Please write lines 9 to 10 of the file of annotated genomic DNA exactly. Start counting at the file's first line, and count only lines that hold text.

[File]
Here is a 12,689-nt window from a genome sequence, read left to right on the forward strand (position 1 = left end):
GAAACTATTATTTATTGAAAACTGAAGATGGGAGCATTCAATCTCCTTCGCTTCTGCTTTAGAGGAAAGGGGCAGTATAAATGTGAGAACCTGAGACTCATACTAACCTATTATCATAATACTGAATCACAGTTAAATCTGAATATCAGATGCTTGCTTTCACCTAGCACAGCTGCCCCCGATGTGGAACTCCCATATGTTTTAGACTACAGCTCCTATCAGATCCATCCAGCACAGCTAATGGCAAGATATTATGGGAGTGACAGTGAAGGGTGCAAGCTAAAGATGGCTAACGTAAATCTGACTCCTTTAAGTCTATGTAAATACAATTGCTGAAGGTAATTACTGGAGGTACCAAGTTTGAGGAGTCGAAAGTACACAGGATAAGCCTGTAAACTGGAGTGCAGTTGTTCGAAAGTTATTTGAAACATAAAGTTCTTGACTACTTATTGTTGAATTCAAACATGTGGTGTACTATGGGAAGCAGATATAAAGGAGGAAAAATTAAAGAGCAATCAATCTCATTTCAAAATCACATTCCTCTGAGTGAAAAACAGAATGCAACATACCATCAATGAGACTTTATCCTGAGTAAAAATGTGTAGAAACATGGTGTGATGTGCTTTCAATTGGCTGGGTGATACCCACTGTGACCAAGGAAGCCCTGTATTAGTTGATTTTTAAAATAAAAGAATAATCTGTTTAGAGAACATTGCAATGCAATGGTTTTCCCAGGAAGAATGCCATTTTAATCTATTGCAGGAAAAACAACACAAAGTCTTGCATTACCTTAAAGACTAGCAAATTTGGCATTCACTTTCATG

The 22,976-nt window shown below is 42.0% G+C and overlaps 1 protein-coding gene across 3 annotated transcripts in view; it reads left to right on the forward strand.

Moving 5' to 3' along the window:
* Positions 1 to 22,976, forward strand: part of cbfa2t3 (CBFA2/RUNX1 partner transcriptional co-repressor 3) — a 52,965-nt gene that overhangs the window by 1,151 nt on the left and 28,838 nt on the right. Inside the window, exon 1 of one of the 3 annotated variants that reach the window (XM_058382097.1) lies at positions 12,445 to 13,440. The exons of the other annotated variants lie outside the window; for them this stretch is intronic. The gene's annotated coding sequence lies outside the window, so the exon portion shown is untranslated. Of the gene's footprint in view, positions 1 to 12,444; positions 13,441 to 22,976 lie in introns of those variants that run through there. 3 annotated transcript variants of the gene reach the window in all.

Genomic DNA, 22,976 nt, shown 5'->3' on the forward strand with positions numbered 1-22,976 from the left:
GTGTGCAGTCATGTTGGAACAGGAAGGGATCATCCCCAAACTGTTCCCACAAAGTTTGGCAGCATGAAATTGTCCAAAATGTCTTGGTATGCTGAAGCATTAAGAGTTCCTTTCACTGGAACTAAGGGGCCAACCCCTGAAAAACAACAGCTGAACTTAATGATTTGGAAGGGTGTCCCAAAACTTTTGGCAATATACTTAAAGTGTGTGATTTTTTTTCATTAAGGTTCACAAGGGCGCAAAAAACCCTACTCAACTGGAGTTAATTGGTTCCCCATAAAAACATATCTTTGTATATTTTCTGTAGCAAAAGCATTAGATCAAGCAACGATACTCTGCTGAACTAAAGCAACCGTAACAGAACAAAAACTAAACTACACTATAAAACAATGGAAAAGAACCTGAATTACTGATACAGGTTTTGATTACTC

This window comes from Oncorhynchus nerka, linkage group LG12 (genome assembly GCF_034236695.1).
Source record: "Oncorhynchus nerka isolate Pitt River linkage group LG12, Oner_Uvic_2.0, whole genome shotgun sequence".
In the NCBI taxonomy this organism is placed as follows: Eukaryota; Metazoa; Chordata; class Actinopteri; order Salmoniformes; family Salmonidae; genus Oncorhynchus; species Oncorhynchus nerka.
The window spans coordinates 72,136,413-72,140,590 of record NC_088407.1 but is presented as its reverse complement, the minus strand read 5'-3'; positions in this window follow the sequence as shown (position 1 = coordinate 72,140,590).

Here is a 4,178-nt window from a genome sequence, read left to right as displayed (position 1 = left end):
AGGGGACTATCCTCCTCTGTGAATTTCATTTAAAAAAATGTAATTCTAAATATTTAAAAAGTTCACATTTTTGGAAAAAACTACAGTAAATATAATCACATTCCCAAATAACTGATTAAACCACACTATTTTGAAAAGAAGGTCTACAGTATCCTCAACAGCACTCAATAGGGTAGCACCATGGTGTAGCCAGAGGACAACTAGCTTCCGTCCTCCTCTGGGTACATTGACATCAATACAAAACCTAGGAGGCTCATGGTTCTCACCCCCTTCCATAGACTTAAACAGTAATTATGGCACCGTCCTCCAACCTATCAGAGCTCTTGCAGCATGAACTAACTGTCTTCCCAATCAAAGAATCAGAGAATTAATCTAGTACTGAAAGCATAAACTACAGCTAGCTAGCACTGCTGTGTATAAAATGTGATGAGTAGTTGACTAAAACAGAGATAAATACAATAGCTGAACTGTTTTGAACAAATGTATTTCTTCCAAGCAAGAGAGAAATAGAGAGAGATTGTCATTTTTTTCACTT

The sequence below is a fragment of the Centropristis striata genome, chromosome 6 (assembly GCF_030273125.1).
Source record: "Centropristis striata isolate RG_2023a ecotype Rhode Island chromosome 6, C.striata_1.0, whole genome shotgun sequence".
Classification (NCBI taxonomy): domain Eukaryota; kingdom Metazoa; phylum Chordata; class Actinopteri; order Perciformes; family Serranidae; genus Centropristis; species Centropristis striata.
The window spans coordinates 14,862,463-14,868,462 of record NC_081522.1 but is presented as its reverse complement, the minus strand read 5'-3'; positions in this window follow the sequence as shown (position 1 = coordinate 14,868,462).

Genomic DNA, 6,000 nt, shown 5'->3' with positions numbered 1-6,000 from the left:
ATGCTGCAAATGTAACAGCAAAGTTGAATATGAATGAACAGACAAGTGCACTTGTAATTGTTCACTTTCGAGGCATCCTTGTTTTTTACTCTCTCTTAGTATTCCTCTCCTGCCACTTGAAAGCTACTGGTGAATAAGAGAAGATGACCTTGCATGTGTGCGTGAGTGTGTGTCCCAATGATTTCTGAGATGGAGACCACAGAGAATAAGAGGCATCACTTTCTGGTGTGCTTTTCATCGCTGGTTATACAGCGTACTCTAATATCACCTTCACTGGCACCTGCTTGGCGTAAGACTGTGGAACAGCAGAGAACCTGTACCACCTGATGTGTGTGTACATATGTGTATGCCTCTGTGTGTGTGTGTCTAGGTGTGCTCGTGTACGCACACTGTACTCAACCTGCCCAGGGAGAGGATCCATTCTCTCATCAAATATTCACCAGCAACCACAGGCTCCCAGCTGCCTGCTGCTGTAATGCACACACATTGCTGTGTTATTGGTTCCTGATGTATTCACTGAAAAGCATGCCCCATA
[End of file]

Source record: "Oncorhynchus nerka isolate Pitt River linkage group LG12, Oner_Uvic_2.0, whole genome shotgun sequence".
In the NCBI taxonomy this organism is placed as follows: Eukaryota; Metazoa; Chordata; class Actinopteri; order Salmoniformes; family Salmonidae; genus Oncorhynchus; species Oncorhynchus nerka.